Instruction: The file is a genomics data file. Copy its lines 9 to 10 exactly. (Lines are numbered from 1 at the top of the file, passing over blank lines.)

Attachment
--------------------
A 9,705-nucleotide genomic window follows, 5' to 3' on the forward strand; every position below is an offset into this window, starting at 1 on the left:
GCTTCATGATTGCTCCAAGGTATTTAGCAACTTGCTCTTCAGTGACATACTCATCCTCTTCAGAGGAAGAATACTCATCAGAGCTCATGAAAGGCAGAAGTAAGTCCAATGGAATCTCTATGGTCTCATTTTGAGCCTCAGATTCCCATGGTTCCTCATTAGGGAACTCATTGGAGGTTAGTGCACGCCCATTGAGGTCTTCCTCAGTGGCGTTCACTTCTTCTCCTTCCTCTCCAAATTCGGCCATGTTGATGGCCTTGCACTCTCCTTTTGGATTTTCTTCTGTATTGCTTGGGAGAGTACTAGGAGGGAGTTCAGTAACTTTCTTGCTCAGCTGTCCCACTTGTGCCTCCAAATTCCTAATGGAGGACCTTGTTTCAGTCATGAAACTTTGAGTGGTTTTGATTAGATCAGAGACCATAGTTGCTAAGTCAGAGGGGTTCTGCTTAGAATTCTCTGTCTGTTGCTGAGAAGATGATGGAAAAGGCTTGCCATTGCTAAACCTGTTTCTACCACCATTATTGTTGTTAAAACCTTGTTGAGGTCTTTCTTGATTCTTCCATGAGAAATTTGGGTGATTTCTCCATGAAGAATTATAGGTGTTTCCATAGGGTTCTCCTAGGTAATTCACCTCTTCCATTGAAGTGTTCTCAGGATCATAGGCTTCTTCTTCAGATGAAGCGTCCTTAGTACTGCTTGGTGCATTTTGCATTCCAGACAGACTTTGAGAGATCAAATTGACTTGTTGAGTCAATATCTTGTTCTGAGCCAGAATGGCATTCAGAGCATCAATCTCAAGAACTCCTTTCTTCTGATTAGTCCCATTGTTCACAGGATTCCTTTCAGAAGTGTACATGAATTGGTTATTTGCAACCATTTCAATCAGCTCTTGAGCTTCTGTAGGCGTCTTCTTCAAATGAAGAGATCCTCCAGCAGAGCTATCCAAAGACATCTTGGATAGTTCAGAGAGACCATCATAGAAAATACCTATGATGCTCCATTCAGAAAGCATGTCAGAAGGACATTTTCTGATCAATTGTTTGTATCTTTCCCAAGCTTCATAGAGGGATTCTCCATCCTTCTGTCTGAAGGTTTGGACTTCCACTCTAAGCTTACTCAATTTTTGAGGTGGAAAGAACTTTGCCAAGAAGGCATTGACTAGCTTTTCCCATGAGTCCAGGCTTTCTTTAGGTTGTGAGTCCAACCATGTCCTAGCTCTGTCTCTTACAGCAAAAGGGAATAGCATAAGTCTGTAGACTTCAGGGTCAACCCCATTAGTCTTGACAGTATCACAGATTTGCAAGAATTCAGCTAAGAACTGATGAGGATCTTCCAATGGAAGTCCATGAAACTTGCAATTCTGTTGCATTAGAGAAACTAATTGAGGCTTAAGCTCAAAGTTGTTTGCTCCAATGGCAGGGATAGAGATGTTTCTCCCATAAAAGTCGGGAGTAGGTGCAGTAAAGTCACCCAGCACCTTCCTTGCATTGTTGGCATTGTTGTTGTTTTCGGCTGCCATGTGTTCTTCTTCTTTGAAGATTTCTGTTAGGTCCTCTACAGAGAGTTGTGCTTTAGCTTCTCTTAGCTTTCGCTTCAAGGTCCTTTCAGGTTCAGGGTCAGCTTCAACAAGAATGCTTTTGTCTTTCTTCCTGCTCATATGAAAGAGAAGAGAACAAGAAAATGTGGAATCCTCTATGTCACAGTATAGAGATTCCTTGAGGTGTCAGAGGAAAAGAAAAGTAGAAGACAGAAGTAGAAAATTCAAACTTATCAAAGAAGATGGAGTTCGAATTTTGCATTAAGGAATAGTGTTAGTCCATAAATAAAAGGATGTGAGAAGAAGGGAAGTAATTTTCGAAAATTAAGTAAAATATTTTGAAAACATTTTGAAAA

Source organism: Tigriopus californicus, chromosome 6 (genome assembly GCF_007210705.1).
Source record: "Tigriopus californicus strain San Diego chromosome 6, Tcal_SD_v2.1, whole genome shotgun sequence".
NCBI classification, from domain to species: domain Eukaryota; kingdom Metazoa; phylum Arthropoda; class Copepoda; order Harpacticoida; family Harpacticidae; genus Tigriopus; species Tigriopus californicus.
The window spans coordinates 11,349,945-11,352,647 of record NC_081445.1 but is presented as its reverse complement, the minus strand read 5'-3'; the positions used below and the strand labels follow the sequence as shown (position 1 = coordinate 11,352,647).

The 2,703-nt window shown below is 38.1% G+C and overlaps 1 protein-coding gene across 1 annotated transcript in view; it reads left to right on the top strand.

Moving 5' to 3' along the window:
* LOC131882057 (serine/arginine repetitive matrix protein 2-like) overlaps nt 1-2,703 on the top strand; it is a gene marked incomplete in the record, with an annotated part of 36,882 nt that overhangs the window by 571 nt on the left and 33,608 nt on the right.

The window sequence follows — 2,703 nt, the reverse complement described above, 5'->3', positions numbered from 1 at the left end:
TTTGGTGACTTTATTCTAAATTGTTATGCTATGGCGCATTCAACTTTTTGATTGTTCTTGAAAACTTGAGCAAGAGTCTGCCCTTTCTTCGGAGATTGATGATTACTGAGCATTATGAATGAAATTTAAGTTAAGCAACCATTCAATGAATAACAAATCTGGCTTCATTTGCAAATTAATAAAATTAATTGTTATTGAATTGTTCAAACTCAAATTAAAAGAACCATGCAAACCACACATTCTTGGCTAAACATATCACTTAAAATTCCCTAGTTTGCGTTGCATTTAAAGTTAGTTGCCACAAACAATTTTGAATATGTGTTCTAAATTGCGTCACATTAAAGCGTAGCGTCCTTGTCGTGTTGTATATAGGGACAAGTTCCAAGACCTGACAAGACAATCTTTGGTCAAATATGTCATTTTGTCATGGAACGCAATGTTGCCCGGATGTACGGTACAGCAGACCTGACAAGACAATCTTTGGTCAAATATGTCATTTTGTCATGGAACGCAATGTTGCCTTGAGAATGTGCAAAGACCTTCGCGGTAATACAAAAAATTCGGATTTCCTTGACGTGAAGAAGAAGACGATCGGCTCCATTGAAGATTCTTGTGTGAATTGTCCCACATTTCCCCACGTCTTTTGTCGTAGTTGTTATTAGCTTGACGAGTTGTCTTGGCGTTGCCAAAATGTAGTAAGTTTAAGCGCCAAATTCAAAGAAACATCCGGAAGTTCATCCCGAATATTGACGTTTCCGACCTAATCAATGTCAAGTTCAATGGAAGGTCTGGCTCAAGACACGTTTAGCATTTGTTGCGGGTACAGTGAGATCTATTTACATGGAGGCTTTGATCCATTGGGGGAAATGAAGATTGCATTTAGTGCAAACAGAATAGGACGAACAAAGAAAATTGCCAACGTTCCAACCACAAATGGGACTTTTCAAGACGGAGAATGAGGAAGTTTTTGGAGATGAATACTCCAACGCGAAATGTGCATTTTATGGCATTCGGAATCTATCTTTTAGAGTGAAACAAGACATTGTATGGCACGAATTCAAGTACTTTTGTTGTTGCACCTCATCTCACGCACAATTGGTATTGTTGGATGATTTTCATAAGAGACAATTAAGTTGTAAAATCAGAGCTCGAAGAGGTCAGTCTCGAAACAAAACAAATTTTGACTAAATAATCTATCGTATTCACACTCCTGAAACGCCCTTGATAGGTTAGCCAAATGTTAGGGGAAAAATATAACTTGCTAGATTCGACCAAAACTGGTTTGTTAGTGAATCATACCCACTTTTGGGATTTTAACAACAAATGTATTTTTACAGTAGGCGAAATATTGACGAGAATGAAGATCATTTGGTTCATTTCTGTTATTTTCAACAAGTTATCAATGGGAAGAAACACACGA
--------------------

* LOC131882057 (serine/arginine repetitive matrix protein 2-like) overlaps nt 1-2,703 on the top strand; it is a gene marked incomplete in the record, with an annotated part of 36,882 nt that overhangs the window by 571 nt on the left and 33,608 nt on the right.

The window sequence follows — 2,703 nt, the reverse complement described above, 5'->3', positions numbered from 1 at the left end: